Non-UN Peacekeeping missions:
Nigeria led missions of the Economic Community of West African States Monitoring Group (ECOMOG) to:
- End the First and Second Liberian Civil Wars, 1990–1995 and 2003 respectively.
- End the Sierra Leone Civil War, 1997-2000. The Organisation of African Unity endorsed the Nigerian-led West African peacekeeping force in 1998.
- Guinea-Bissau in 1999
- Guinea/Liberia border in 2001.
Mathematics, Computing and Science
World class intelligence in 18th century:
Muhammad ibn Muhammad al-Fullani al-Kishnawi lived in Katsina (now Nigeria) (died 1741), but spent most of his mathematical career in the Middle East. Muhammad travelled to Egypt and wrote a manuscript (in Arabic) of procedures for constructing magic squares up to order eleven. Muhammad was a man of many talents. He was an astronomer, mathematician, mystic, and astrologer. He was also a member of the Fulani people, a group of Africans that are extremely devoted to Islam.
Global Mathematics Competition:
15-year-old Faith Odunsi beat other contestants in the Global Open Mathematics competition from Africa, Europe, Asia, Australia, and the United States to emerge the winner with 40 points, with the second runner tailing her with 10 points.
Innovations in Mathematics:
12-year-old Nigerian Chika Ofili made a new discovery in Mathematics. Chika Ofili, who is based in the UK, was awarded over the weekend at the TruLittle Hero Awards for discovering the new formula for divisibility by seven in mathematics.
Philip Emeagwali (born 23 August 1954) is a Nigerian computer scientist. He won the 1989 Gordon Bell Prize for price-performance in high-performance computing applications, in an oil reservoir modelling calculation using a novel mathematical formulation and implementation.
Tanitoluwa Emmanuel Adewumi (born September 3, 2010) is a Nigerian-American chess player who lives in New York City. A chess prodigy, he won the 2019 K-3 New York State chess championship at the age of 8, after playing the game for only a year, while living with his refugee family in a homeless shelter in Manhattan.
Bennet Ifeakandu Omalu, Nigerian-American physician, forensic pathologist and neuropathologist. Dr Omalu was the first to discover and publish findings on a new disease called chronic traumatic encephalopathy affected American Football players. For gained acceptance by the medical community against opposition from commercial interests, Dr Omalu in 2016 received the highest honour bestowed by the American Medical Association, the Distinguished Service Award. The Medal for Distinguished Services is an annual medal awarded to pioneering and deserving American doctors.
During the Atlantic slave trade many cures and medicines were discovered from West Africans and Central Africans. For instance, one doctor, Thomas Winterbottom, recommended that Europeans should learn more from west African remedies for dysentery:
‘But their most celebrated remedy, and one which deserves more particular attention from Europeans, is the bark of a large tree, called by the Foolas, bellenda; and by the Soosoos and Mandingoes, bembee; rondeletia Africana It is employed either in powder mixed with boiled rice, or is used in a strong infusion. This bark is an agreeable astringent, possessing somewhat of a sweetish taste. A quantity of this bark was sent to me at Free Town, from the Rio Nunez, where it had been used with very great success in an epidemic of dysentery which prevailed among the slaves in the factories of that river. I had not an opportunity of trying its effects in dysentery, as a case of that disease did not occur in the colony from the time I received the bark until I left the country; but in several instances of diarrhoea it shewed itself very effectual. After my arrival in London I gave some of it to my friend Dr. Willan, who made trial of it in agues, fevers, sore throat and dysentery, very much to his satisfaction.’ (Winterbottom, vol 2, 1803, p45–6)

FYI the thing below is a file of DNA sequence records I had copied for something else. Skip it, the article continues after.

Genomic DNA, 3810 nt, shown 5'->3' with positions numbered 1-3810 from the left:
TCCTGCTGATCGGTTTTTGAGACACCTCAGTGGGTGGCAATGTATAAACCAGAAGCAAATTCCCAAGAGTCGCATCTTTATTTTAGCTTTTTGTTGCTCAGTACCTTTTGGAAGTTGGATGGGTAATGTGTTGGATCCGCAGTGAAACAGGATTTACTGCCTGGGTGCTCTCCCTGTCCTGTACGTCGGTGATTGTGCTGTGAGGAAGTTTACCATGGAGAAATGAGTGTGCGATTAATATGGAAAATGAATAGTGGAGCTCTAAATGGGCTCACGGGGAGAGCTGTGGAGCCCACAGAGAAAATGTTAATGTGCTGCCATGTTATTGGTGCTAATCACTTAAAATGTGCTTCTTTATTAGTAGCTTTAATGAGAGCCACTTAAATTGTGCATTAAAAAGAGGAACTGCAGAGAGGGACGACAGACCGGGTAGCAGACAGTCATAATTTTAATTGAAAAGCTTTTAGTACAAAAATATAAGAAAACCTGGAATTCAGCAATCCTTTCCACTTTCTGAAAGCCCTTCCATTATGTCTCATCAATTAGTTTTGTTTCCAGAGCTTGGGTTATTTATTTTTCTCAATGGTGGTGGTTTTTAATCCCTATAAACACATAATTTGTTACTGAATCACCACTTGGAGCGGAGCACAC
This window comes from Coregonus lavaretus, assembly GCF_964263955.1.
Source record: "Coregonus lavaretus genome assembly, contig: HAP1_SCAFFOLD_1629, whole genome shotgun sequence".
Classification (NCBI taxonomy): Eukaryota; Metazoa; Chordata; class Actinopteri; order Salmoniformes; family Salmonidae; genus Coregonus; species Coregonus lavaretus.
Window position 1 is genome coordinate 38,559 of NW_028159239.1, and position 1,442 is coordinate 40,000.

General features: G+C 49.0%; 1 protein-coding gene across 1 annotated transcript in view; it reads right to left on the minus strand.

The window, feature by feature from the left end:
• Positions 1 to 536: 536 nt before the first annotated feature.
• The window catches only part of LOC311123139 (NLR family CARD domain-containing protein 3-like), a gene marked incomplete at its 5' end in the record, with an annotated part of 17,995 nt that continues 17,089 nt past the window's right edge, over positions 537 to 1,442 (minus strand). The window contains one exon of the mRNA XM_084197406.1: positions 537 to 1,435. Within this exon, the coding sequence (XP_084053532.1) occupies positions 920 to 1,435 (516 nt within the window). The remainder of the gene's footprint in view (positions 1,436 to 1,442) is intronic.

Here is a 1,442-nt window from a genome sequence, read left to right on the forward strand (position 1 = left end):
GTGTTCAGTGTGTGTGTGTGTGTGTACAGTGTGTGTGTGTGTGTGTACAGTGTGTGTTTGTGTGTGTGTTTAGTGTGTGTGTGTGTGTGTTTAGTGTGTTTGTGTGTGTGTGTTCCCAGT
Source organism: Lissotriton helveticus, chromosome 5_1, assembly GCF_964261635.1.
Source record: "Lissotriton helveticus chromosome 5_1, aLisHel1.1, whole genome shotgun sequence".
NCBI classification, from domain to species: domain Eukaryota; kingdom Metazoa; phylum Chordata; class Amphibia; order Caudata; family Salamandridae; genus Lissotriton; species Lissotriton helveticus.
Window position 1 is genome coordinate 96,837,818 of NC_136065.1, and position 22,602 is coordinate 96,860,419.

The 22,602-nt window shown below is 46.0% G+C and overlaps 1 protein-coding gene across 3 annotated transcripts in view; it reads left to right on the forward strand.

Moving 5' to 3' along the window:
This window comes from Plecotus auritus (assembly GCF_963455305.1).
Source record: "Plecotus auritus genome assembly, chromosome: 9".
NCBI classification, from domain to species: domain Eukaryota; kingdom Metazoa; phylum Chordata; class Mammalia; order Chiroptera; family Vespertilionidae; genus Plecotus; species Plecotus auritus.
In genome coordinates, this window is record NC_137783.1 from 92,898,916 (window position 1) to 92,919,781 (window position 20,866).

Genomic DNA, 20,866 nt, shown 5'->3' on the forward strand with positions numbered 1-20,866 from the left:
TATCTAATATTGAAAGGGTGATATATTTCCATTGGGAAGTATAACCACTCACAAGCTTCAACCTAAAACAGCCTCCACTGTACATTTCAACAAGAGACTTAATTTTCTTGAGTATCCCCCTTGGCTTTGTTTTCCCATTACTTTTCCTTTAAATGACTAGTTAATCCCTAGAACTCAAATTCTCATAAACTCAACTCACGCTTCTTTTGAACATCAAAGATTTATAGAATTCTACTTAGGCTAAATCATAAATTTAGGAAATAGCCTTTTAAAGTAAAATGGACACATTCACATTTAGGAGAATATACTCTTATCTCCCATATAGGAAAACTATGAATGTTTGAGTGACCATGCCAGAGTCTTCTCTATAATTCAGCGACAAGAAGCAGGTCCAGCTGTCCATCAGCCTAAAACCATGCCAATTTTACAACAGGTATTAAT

Chiwetel Umeadi Ejiofor CBE. Known for 12 Years A Slave, Dr. Strange, Serenity, The Lion King, The Boy Who Harnessed The Wind etc.
David Oyelowo. Known for Selma, Interstellar, A United Kingdom etc.
Professor Wole Soyinka. First Black person to win the Nobel Prize for Literature.
Chimamanda Ngozi Adichie
Grammy award for Global Music Album – Burna Boy
Grammy award for Best Music Video for his song with Beyoncé; Brown Skin Girl, from Lion King: The Gift album – Wizkid
Fela Anikulapo Kuti (15 October 1938 – 2 August 1997). You know who he is.
400m Olympic champion and World champion – Christine Oghorogu
Pro-boxing World Heavyweight Champion, Commonwealth Heavyweight champion and Olympic Heavyweight champion – Anthony Joshua.
He is a two-time unified world heavyweight champion, having held the WBA (Super), IBF, WBO, and IBO titles since December 2019, and previously between 2016 and June 2019. At regional level, he held the British and Commonwealth heavyweight titles from 2015 to 2016.
Winter Olympics. Seun Adigun, Ngozi Onwumere and Akuoma Omeoga are the first African bobsled team competing in the games.
Atlantic Slave Trade Abolitionists
Further Reading on Sunni Ali. There is no full-length biography of Ali. A chapter on him, translated from a French source, appears in P. J. M. McEwan, ed., Africa from Early Times to 1800 (1968). Other sketches of Ali’s life can be found in Lavinia Dobler and William A. Brown, Great Rulers of the African Past (1965), and Adu Boahen, Topics in West African History (1966). Important general sources are E. W. Bovill, The Golden Trade of the Moors (1958; 2d ed. 1968); J. Spencer Trimingham, A History of Islam in West Africa (1962); and J. O. Hunwick, “Religion and State in the Songhay Empire, 1464-1591,” in the International African Seminar, Islam in Tropical Africa, edited by I. M. Lewis (1966). ↑